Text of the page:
I'm following along on Gretchen Rubin's Happiness Project challenge. This is my eighth installment:
It's March now, and I have hopped back on the Happiness Project Bandwagon. This month's topic is work, which is something I very purposefully don't write about here except for the most basic of things. (I have a job. It is in Boston. I take the commuter train to get there.) I do this because for starters, the point of this blog is to NOT be about work. The point is to be about all the other things I love to do with my life. I also refrain from writing about work to retain some modicum of privacy and because I would never want to risk getting into trouble at work for writing something here. It's the trade-off I make for using my real name.
But as it happens, I've been thinking a lot about work lately, and I've decided to delve in just a bit here. Specifically, I've been wondering why it is perfectly acceptable to spend forty or so years of one's life working in an office, sitting behind a desk and computer? Who decided that was a good idea?
On the one hand: I've raised a lot of money sitting behind a desk, writing grant proposals to fund a myriad of really great and meaningful projects. In the grand scheme of things it's a pretty cushy job in that I make enough to support myself, I have health insurance and vacation days and paid sick time. I get to work where there is (usually) heat in the winter and air conditioning in the summer. I'm not working in a factory or a retail store and I don't have to stand on my feet all day. Plus, I can at least delude myself into thinking those projects would not have been done without my involvement in them. I really have no right to complain.
But on the other hand? If I'm totally honest? The idea of spending the next thirty years doing the same thing feels so soul-sucking that I cannot even contemplate it for more than ten seconds. The minute the idea flashes across the inside of my brain I immediately push it right back out. The truth is, when I look back at all the jobs I've had over the years, I can easily pinpoint the days I was happiest and I can tell you I was NOT sitting at a desk. I was wandering around downtowns taking pictures with my office's ridiculously great high-end digital camera. Complete and total bliss, so much so that at my current job, whenever I see one of my coworkers getting to take pictures I am overcome with jealousy and it's all I can do not to physically tackle them and wrest the camera out of their hands.
Does this mean I should have been a photographer? I'm not sure. The truth is, I never really considered any sort of creative work to be WORK. I grew up in very working class rural Maine where pretty much anyone who was an artist was considered to be a crazy ex-hippy "flatlander" (which is Maine-speak that means "not born here"). Work was any honest trade (usually involving manual labor) that you could do to survive, to keep a roof over your head and food on the table and shoes on your kids' feet. The notion of "being happy" or "loving what you do" wasn't really ever discussed. When one of my English professors in college tried to convince me to switch my major to English, I dismissed him out of hand because I was in college so I could get a good job...not to pursue writing essays or, God forbid, poetry. English was easy for me and I liked it, so therefore it couldn't ever be WORK. Instead, I studied political science where I struggled but still got good grades...mostly because of how well I wrote. (Go figure.)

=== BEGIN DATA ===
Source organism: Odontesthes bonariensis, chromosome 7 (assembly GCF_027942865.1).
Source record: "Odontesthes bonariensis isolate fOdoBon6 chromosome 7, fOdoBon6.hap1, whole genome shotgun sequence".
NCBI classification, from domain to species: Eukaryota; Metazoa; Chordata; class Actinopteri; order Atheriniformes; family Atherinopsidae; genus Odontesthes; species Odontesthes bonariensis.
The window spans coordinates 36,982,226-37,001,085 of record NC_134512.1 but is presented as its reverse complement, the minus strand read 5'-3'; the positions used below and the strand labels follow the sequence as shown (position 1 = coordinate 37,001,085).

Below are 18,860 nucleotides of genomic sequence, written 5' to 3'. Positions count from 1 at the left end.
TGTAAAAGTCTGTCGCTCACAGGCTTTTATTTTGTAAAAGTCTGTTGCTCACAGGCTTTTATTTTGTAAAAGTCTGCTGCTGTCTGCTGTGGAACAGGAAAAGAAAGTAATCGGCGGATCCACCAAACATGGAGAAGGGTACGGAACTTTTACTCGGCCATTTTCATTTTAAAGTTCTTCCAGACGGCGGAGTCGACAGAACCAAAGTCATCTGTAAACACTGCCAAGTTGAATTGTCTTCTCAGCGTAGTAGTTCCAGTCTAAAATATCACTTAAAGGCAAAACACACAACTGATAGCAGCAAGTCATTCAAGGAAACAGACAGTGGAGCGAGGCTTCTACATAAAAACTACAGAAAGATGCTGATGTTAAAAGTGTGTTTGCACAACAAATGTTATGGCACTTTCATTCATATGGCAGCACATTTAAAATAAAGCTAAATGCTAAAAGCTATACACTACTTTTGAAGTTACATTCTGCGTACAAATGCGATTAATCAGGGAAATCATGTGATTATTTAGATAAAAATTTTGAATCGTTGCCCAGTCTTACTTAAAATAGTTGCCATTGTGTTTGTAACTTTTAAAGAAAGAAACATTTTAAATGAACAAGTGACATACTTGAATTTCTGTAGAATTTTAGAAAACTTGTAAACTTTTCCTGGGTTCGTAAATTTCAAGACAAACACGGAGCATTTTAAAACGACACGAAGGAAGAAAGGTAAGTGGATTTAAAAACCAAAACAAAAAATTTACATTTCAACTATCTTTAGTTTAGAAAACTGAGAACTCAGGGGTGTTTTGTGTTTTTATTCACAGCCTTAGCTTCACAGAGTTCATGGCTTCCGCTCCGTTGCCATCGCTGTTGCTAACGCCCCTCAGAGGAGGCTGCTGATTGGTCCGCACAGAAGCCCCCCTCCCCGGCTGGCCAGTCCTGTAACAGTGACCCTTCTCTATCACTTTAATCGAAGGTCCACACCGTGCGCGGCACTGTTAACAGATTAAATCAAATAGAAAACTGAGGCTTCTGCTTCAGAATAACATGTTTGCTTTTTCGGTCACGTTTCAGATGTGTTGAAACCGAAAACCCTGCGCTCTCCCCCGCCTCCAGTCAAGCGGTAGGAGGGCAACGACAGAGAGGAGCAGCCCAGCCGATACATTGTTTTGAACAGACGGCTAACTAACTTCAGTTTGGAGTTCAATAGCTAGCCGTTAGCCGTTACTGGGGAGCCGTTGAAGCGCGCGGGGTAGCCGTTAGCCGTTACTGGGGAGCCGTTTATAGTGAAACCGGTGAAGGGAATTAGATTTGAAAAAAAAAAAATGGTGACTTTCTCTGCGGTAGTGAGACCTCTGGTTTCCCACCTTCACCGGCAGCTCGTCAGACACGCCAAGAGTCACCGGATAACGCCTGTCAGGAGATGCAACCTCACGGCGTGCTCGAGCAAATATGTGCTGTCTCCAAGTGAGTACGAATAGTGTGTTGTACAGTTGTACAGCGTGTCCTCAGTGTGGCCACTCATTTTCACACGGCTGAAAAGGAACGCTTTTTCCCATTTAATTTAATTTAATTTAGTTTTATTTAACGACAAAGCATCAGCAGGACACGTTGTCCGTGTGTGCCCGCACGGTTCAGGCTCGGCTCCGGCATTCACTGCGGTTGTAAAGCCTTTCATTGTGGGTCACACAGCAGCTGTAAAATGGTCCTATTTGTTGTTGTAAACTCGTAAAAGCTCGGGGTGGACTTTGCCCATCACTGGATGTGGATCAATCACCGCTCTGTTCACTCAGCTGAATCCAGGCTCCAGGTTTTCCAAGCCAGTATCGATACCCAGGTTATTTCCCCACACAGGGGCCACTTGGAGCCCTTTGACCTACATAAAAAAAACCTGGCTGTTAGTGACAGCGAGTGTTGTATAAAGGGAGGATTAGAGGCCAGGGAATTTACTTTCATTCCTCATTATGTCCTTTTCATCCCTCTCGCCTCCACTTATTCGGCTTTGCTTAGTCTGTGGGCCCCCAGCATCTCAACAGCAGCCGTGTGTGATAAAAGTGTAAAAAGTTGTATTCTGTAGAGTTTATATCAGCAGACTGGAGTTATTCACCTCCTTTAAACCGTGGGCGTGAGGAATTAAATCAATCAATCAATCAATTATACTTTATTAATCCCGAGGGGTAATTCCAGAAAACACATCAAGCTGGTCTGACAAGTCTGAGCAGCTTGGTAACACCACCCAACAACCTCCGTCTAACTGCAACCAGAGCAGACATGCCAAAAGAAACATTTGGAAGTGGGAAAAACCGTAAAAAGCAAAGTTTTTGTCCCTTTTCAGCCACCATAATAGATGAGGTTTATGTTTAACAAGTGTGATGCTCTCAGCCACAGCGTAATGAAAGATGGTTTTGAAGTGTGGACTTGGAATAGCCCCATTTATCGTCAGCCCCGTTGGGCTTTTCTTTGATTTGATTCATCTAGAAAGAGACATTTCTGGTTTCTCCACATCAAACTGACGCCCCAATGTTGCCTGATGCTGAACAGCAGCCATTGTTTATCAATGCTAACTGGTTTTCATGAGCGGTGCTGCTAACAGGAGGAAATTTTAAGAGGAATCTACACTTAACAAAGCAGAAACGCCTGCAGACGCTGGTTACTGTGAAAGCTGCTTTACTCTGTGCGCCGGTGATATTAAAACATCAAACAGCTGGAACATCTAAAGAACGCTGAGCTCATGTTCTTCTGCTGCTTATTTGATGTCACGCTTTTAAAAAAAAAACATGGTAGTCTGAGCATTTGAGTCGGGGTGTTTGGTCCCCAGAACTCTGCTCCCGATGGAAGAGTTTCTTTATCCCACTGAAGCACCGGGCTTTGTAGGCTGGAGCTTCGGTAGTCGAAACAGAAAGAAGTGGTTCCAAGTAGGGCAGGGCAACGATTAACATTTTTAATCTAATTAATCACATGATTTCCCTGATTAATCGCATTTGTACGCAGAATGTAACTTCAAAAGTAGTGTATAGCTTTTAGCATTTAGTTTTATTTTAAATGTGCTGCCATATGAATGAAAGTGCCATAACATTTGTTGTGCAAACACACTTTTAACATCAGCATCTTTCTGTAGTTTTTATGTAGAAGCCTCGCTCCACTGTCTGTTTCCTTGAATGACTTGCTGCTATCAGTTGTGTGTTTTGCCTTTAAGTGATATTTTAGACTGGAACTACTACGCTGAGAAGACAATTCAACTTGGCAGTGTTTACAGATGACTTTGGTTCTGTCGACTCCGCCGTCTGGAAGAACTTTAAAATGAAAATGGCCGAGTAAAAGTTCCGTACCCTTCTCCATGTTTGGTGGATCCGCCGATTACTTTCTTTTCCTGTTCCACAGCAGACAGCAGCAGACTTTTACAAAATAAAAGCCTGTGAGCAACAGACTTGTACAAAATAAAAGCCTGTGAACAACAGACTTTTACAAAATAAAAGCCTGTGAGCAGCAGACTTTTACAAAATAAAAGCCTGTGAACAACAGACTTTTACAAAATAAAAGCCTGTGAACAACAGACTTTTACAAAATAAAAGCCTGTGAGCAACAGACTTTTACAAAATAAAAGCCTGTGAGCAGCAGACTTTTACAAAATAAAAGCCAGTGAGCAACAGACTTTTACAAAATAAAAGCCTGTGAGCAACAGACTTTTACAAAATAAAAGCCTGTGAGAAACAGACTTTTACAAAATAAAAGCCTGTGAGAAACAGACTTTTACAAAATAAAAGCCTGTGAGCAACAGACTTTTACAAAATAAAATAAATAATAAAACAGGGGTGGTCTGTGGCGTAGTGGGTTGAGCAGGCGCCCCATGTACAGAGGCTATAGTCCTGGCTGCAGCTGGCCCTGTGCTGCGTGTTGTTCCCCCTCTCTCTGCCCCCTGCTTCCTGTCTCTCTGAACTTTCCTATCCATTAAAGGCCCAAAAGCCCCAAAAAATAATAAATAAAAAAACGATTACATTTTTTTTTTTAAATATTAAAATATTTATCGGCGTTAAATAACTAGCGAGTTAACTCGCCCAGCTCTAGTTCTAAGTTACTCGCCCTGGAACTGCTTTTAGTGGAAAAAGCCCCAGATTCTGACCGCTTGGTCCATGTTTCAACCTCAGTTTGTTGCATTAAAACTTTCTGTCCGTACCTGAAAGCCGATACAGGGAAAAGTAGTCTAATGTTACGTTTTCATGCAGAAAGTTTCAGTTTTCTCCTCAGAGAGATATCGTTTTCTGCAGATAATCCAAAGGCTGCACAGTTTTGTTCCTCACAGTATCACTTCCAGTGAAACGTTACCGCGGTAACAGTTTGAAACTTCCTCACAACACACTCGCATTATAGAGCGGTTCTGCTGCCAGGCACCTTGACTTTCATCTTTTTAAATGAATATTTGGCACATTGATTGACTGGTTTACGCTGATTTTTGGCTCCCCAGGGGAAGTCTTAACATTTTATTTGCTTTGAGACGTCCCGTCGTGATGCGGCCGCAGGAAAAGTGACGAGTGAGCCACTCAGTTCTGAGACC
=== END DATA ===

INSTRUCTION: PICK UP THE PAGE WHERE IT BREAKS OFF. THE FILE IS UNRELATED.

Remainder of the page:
I bring all this up because Gretchen Rubin says in her video this week that "you can choose what you do, but you can't choose what you LIKE to do". Amen, sister, and I plan to ponder that a lot this weekend (while hopefully finishing the Green Monster that is my Tomten jacket). Another bit of advice from her is to find new ways of challenging yourself at work, and as it turned out I had a perfect opportunity to volunteer this week to take on some additional work in a different area. I'm also seriously pondering starting a new blog that focuses on one particular area of my field that I am really interested in and passionate about. (More on that later, if I decide it's worth pursuing.) And then finally...while not exactly work related, my "big project" and my "learn something new" project this year was learning to play guitar, which I have not touched since my lesson last week and must delve into immediately. Apparently I am not that motivated by "Hey Jude".